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Monday, October 25, 2021


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Audited Financial Statements

Audited financial statements are the most extensive CPA service related to financial statements and are the primary focus of my practice. An audit is an examination of your company's or organization's financial statements, involves statistical sampling, testing of records, internal and external confirmation of data, and analysis of your accounting, internal and management controls. It results in an independent opinion on your company's or organization's financial statements. 

My background and experience is extensive in this area allowing me to provide audit services with the highest level of competency to your business or nonprofit organization.

I can consult with you and help in deciding if an audit what you need, setting expectations, help prepare for the audit. In some cases, your audit requirements are such that a larger CPA firm would be a better fit to perform the audit. In such cases I can act as your consulting CPA, helping your with the CPA firm selection process.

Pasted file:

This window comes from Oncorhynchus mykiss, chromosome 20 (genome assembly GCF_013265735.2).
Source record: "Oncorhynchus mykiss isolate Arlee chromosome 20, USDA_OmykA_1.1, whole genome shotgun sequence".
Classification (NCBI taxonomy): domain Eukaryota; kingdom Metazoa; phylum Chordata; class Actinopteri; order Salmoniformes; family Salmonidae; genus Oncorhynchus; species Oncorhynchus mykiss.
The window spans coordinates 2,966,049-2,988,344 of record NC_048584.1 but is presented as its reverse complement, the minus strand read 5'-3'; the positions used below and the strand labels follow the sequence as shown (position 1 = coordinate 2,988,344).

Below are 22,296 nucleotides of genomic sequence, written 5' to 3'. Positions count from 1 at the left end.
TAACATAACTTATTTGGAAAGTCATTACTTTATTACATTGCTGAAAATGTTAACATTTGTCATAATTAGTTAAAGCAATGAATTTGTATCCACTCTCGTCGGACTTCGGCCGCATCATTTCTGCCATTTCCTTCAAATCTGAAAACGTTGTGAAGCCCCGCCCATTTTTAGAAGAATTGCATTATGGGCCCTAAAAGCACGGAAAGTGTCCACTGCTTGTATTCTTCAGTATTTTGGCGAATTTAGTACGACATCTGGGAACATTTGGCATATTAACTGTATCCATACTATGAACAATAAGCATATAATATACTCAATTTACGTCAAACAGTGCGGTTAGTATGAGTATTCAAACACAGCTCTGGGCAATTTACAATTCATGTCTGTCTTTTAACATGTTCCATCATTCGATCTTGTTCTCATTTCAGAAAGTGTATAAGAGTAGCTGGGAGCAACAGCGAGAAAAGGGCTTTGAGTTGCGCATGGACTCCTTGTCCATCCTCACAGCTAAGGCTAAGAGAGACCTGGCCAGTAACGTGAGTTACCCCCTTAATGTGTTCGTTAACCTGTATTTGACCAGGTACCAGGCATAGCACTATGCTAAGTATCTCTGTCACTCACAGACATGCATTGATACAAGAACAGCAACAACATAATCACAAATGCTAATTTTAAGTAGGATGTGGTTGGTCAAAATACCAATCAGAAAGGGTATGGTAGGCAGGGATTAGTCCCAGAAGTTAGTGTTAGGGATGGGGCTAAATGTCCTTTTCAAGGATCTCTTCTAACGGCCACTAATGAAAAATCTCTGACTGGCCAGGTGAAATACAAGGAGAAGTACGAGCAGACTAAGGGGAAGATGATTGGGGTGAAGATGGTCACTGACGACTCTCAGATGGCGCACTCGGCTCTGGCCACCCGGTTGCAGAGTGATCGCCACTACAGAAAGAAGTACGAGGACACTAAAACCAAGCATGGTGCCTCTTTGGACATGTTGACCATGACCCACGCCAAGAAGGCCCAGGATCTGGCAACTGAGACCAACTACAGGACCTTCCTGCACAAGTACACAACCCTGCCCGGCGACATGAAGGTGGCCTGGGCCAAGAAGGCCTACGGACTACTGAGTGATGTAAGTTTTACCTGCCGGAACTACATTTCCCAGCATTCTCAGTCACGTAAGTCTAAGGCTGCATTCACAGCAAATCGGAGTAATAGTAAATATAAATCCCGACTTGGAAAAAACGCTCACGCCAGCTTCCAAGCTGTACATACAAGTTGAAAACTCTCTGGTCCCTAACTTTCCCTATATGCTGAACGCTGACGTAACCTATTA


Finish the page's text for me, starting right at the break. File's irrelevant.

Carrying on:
My auditing focus is on small businesses (manufacturing, services, hotels, franchisors) and not-for-profit organizations, including churches and private foundations.

Audits-What to expect-The audit services performed by the CPA have changed substantially over the last few years. Many clients think an audit is just verifying balances and issuing a report. While never been totally true, today it's much more. Working backwards, yes, we do verify balances (and more) and issue the report. However, there's much more than typically perceived. First the audit report must follow the guidelines of Generally Accepted Accounting Principles (GAAP) which means accounting treatment that may differ from the day-to-day accounting.

The auditor is also required to perform a risk analysis and to review internal control. A written report of the finding are required the auditor. So now, there are two reports to be issued by the auditor. These procedures are under the guideline of Generally Accepted Auditing Standards (GAAS).

But the clients many times ask, "we're a small entity and don't really care about all that stuff. Can't you just look things over and be done with it?" Again, our professional standards require that we follow the GAAS guidelines and the financial statements in accordance with GAAP.

So, in summary there's a lot that the CPA does to perform the audit, much of which has questionable value to the client.

Potential clients may want to learn more about these services, the value and the costs. If all this seems more than what you need, then perhaps a reviewed financial statement may be a better approach.